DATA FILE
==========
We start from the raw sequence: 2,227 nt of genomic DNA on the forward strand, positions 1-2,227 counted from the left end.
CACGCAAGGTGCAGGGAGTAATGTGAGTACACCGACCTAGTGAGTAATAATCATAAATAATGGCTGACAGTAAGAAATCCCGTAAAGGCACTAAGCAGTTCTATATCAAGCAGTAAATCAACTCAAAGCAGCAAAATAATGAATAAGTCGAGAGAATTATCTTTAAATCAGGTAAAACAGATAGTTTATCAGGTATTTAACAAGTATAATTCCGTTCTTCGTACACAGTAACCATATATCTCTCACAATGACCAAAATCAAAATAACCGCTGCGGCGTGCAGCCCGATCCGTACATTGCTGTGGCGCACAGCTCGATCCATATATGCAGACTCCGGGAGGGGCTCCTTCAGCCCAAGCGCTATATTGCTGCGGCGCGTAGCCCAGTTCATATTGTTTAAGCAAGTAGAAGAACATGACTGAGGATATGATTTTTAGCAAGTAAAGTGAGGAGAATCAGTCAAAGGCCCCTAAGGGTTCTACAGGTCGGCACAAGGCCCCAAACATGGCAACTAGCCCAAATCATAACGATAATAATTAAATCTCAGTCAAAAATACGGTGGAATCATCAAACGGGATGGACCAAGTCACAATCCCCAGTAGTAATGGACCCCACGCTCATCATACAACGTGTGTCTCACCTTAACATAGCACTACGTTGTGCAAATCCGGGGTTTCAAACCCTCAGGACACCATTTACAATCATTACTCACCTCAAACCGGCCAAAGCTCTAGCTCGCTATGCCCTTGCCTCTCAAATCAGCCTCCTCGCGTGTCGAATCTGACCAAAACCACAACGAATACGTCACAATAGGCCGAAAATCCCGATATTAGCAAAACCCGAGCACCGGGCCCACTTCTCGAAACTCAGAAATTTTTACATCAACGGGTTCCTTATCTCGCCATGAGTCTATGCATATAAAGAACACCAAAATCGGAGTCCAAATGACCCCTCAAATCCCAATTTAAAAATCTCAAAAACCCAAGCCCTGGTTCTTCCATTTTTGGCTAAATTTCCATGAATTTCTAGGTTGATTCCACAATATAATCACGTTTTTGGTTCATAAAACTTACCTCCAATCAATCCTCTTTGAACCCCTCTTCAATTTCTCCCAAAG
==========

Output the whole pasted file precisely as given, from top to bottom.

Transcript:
We start from the raw sequence: 2,227 nt of genomic DNA on the forward strand, positions 1-2,227 counted from the left end.
CACGCAAGGTGCAGGGAGTAATGTGAGTACACCGACCTAGTGAGTAATAATCATAAATAATGGCTGACAGTAAGAAATCCCGTAAAGGCACTAAGCAGTTCTATATCAAGCAGTAAATCAACTCAAAGCAGCAAAATAATGAATAAGTCGAGAGAATTATCTTTAAATCAGGTAAAACAGATAGTTTATCAGGTATTTAACAAGTATAATTCCGTTCTTCGTACACAGTAACCATATATCTCTCACAATGACCAAAATCAAAATAACCGCTGCGGCGTGCAGCCCGATCCGTACATTGCTGTGGCGCACAGCTCGATCCATATATGCAGACTCCGGGAGGGGCTCCTTCAGCCCAAGCGCTATATTGCTGCGGCGCGTAGCCCAGTTCATATTGTTTAAGCAAGTAGAAGAACATGACTGAGGATATGATTTTTAGCAAGTAAAGTGAGGAGAATCAGTCAAAGGCCCCTAAGGGTTCTACAGGTCGGCACAAGGCCCCAAACATGGCAACTAGCCCAAATCATAACGATAATAATTAAATCTCAGTCAAAAATACGGTGGAATCATCAAACGGGATGGACCAAGTCACAATCCCCAGTAGTAATGGACCCCACGCTCATCATACAACGTGTGTCTCACCTTAACATAGCACTACGTTGTGCAAATCCGGGGTTTCAAACCCTCAGGACACCATTTACAATCATTACTCACCTCAAACCGGCCAAAGCTCTAGCTCGCTATGCCCTTGCCTCTCAAATCAGCCTCCTCGCGTGTCGAATCTGACCAAAACCACAACGAATACGTCACAATAGGCCGAAAATCCCGATATTAGCAAAACCCGAGCACCGGGCCCACTTCTCGAAACTCAGAAATTTTTACATCAACGGGTTCCTTATCTCGCCATGAGTCTATGCATATAAAGAACACCAAAATCGGAGTCCAAATGACCCCTCAAATCCCAATTTAAAAATCTCAAAAACCCAAGCCCTGGTTCTTCCATTTTTGGCTAAATTTCCATGAATTTCTAGGTTGATTCCACAATATAATCACGTTTTTGGTTCATAAAACTTACCTCCAATCAATCCTCTTTGAACCCCTCTTCAATTTCTCCCAAAG